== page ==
Head of Mississippi DMR fired amid state, federal investigation

Former Mississippi Department of Marine Resources Director Bill Walker and his wife, Sharon, leave the federal courthouse in Hattiesburg on June 16, 2014, after Bill was sentenced for five years in prison on charges of conspiring to defraud the government. At right is Walker’s son, Scott.
Former Mississippi Department of Marine Resources Director Bill Walker and his wife, Sharon, leave the federal courthouse in Hattiesburg on June 16, 2014, after Bill was sentenced for five years in prison on charges of conspiring to defraud the government. At right is Walker’s son, Scott. jcfitzhugh@sunherald.com File

Editor’s note: This story originally published Jan. 16, 2013.

The governing board of Mississippi’s Department of Marine Resources on Tuesday fired Executive Director Bill Walker, who is under state and federal investigation. Walker didn’t attend the meeting and couldn’t be reached for comment.

Now the Commission on Marine Resources must find an executive director to replace him.

Agency attorneys have confirmed DMR spending during Walker’s tenure is the subject of a state grand jury probe. Commission Chairman Vernon Asper has said the Federal Bureau of Investigation also is investigating.

At Tuesday’s meeting, Asper said the commission had put its trust in Walker and it was “heartbroken” about all that has happened.

“In this case, we trusted (Walker) and so we gave (him) free rein with everything,” Asper said. “We saw lots of good things happen and we never sus

pected some of the things that were being alleged were taking place. We’re grieved about this.”

Suspension preceded firing

The commission suspended Walker on Dec. 28 after two closed-door meetings. At the time, the commission said it would await the outcome of the investigations before any permanent action would be taken. Tuesday, Commissioner Jimmy Taylor said he felt officials now had enough information to fire Walker and he moved that they do so. The Commission unanimously voted to remove Walker and then shortly after, Taylor left the meeting.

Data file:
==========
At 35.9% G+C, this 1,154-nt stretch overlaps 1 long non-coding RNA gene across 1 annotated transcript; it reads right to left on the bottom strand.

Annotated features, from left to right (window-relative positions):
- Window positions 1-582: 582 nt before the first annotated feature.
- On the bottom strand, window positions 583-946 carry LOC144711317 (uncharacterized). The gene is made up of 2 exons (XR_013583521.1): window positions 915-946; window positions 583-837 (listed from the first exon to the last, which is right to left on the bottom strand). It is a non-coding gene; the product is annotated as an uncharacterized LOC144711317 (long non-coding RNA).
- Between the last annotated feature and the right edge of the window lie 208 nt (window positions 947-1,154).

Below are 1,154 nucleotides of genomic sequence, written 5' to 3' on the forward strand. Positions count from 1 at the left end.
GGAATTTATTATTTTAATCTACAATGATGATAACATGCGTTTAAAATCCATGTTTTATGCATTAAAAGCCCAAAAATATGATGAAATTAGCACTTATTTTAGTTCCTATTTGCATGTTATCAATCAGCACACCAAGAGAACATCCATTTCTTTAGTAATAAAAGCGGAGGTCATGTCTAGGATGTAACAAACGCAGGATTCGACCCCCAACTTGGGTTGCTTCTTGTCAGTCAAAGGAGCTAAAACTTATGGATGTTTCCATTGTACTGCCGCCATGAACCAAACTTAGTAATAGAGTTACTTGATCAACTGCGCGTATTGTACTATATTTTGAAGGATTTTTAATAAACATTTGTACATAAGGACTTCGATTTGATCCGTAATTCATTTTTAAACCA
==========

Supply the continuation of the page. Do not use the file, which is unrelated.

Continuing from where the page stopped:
After the meeting, Commissioner Shelby Drummond said new information from the state and federal investigations led to Walker’s dismissal “with cause,” but he declined to elaborate.

“It was pretty tough,” said Drummond, who is serving his ninth year on the five-member board. “I had worked with the executive director for many years. It’s something that really hit me between the eyes.

“The commission did not know the things that were going on with the director. I was very surprised by this information that we received. It was disturbing to me.”

Walker was appointed by then-Gov. Ronnie Musgrove to take over the department in 2002 as its third director. He was earning $124,000 annually. He most recently was reappointed by Gov. Phil Bryant and confirmed by the state Senate last year, before news of the troubles at the DMR broke.

The investigations

The Sun Herald has reported the Investigative Audit Division of the State Auditor’s Office and the FBI are investigating the DMR. The U.S. Interior Department recently audited the agency.

The Sun Herald has reported on preliminary reports from the federal audit, which raises questions about, among other issues, a lack of bids for some DMR work; appraisals the agency used for land purchases; the head of the DMR’s Coastal Impact Assistance Program using money she oversees to buy her parents’ property for the DMR; and the DMR’s use of federal money to buy property owned by Walker’s son.